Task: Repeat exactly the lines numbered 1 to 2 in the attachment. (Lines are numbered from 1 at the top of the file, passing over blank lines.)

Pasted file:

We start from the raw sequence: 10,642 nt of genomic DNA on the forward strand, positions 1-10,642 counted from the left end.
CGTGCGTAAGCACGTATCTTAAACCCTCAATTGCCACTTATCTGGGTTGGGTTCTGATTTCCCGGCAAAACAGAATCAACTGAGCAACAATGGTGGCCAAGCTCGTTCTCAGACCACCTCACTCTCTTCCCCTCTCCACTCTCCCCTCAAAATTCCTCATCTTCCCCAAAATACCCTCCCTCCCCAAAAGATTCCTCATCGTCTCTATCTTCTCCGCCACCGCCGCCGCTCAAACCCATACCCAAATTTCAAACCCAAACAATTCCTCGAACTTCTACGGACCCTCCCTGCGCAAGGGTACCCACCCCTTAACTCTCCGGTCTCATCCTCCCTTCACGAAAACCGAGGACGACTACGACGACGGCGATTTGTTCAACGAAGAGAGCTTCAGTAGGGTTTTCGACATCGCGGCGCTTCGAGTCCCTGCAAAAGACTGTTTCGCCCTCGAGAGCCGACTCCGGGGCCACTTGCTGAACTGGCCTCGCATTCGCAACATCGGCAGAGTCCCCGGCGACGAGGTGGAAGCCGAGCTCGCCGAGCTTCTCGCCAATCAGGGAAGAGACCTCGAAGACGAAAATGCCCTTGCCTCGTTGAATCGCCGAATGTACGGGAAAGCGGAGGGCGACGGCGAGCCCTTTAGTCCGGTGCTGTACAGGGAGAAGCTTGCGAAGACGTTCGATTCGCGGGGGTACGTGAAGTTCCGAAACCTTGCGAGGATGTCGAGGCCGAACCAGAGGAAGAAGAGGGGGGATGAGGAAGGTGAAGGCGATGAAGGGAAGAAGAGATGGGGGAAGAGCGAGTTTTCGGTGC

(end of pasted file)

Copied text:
We start from the raw sequence: 10,642 nt of genomic DNA on the forward strand, positions 1-10,642 counted from the left end.
CGTGCGTAAGCACGTATCTTAAACCCTCAATTGCCACTTATCTGGGTTGGGTTCTGATTTCCCGGCAAAACAGAATCAACTGAGCAACAATGGTGGCCAAGCTCGTTCTCAGACCACCTCACTCTCTTCCCCTCTCCACTCTCCCCTCAAAATTCCTCATCTTCCCCAAAATACCCTCCCTCCCCAAAAGATTCCTCATCGTCTCTATCTTCTCCGCCACCGCCGCCGCTCAAACCCATACCCAAATTTCAAACCCAAACAATTCCTCGAACTTCTACGGACCCTCCCTGCGCAAGGGTACCCACCCCTTAACTCTCCGGTCTCATCCTCCCTTCACGAAAACCGAGGACGACTACGACGACGGCGATTTGTTCAACGAAGAGAGCTTCAGTAGGGTTTTCGACATCGCGGCGCTTCGAGTCCCTGCAAAAGACTGTTTCGCCCTCGAGAGCCGACTCCGGGGCCACTTGCTGAACTGGCCTCGCATTCGCAACATCGGCAGAGTCCCCGGCGACGAGGTGGAAGCCGAGCTCGCCGAGCTTCTCGCCAATCAGGGAAGAGACCTCGAAGACGAAAATGCCCTTGCCTCGTTGAATCGCCGAATGTACGGGAAAGCGGAGGGCGACGGCGAGCCCTTTAGTCCGGTGCTGTACAGGGAGAAGCTTGCGAAGACGTTCGATTCGCGGGGGTACGTGAAGTTCCGAAACCTTGCGAGGATGTCGAGGCCGAACCAGAGGAAGAAGAGGGGGGATGAGGAAGGTGAAGGCGATGAAGGGAAGAAGAGATGGGGGAAGAGCGAGTTTTCGGTGC